Immigration matters for the socialization, education, life chances, identity, and political agency of people who come to live in a new country. It also affects the lives of their children.
Generally, social scientists study immigration empirically by comparing immigrants to non-immigrants on socio-economic, political, and cultural indices of belonging. They also investigate what public policies help or hinder inclusion of immigrants.
Social membership is a set of norms, beliefs, and values that shape individuals’ social relationships and affiliations. In a national society, people are members if they comply with its social norms, share in its burdens of social cooperation, participate in its institutionalized forms of reciprocity and risk-pooling, show concern for its collective well-being and future, and contribute in ways that suit their capacities.
These expectations underpin deservingness judgments about membership and social citizenship. They also underlie the dynamics of bounded solidarity that underpin the struggles for equal societies.
Whether these movements advance more inclusive membership and robust social citizenship depends on the power of organized collective interests in governments. They may use veto points, like lobbyists in Congress or the executive branch, to resist policy change. Alternatively, they may mobilize a sense of social obligation to defend institutions that determine policy and enforce law.
In modern Western societies, citizenship is a complex and multidimensional concept. It includes legal, political and identity dimensions.
Citizenship is a legal status based on the rule of law. It is also a civic identity, rooted in the ties of loyalty that bind a person to her political community.
It is also a social identity, shaped by the ways in which she is able to participate in her political community, through a wide range of activities and practices that presuppose certain capacities for rational, discursive agency.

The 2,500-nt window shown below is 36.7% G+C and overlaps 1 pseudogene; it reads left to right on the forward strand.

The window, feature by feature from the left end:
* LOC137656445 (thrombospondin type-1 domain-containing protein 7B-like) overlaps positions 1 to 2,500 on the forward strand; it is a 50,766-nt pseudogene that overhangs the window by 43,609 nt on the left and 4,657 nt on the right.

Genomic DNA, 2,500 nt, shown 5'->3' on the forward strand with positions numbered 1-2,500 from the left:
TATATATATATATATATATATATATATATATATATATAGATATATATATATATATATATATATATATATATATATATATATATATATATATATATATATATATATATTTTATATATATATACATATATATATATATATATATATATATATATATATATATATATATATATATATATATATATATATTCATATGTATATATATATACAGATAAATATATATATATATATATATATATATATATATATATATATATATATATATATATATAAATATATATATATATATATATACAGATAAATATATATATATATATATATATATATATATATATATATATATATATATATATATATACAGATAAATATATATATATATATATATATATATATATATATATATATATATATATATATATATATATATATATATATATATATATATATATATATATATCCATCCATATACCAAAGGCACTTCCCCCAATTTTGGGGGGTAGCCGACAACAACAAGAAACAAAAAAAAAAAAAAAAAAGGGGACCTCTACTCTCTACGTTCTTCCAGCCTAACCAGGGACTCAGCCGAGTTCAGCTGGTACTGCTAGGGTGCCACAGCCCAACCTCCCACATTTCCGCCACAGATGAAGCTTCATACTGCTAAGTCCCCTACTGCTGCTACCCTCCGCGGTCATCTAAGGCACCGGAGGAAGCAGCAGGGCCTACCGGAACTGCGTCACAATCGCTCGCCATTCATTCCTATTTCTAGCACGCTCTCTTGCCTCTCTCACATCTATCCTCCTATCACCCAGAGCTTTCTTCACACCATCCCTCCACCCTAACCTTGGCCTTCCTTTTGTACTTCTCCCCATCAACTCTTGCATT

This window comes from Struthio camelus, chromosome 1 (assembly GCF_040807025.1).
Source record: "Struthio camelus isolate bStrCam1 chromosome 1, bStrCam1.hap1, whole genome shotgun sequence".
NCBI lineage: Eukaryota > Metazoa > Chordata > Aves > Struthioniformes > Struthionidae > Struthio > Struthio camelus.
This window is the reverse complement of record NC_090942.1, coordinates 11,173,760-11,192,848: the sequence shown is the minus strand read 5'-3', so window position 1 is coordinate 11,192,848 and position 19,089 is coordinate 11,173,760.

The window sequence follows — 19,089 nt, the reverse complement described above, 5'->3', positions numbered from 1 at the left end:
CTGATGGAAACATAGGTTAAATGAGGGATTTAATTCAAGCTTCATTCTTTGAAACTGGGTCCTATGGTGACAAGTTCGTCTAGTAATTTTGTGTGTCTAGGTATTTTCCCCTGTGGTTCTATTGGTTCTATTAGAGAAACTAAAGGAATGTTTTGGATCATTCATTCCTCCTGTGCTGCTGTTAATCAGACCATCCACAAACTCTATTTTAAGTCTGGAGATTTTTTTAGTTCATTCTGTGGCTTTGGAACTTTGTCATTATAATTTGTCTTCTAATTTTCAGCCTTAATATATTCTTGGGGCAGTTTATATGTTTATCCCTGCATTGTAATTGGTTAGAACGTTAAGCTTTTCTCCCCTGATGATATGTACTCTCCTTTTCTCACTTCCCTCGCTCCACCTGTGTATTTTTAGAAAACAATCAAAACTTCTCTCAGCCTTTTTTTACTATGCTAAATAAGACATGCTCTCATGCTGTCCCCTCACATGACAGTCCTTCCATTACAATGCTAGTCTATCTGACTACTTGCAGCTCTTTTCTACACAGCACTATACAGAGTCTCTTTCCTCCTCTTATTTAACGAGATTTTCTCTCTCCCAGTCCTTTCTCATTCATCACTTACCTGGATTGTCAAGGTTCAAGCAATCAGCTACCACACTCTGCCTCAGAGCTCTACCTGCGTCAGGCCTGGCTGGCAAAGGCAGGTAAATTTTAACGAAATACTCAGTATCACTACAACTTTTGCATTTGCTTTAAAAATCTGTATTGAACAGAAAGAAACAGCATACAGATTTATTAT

A common view of democratic and republican theories is that citizens have a variety of capacities for political agency, including the capacity to vote in elections, canvass, participate in public deliberation, demonstrate against government decisions or policies, etc.
This view of political membership is based on a conception of nationality that is historically oriented, grounded in an understanding of the nation-state as a historical community of citizens with shared values and ethno-cultural traits. It is a conception that has been challenged by various historical experiences and different models of citizenship, ranging from Athenian democracy to Republican Rome, Italian city-states and workers’ councils.
There are many positive economic outcomes associated with legal status and citizenship, including increased productivity and wages. For example, immigrant workers fill low-wage jobs that keep the economy humming and help local economies respond to a variety of shocks such as recessions or labor shortages.
The research literature also shows that immigrants are likely to spend their increased earnings on food, clothing, and housing, which stimulates demand in the economy. Additionally, they provide much-needed services to aging native-born populations and help bolster Social Security and Medicare trust funds, contributing significantly to the U.S. economy’s long-term health.
While advancing membership and social citizenship can be a politically or economically beneficial endeavor, it may be more difficult to achieve these goals than many people imagine. Consequently, it is important to understand the relationship between immigration and citizenship.
Immigration and citizenship involve a complex interaction of different memberships, including legal, social and cultural. In some ways, these relationships are advancing more quickly than in the past.
For example, today’s immigrants are more likely than their predecessors to be given legal status or able to marry a native-born citizen and have their children enrolled in school. They are also more viewed as valuable members of their society.
However, this change has created some tensions. For instance, in the United States, many people worry that immigrants are not as educated and do not share American values.
Fortunately, there are ways to address these tensions and to find solutions. For one, research on cultural membership offers a better understanding of how the diverse populations that immigrate to this country experience their identities and what affects their attitudes about immigration.
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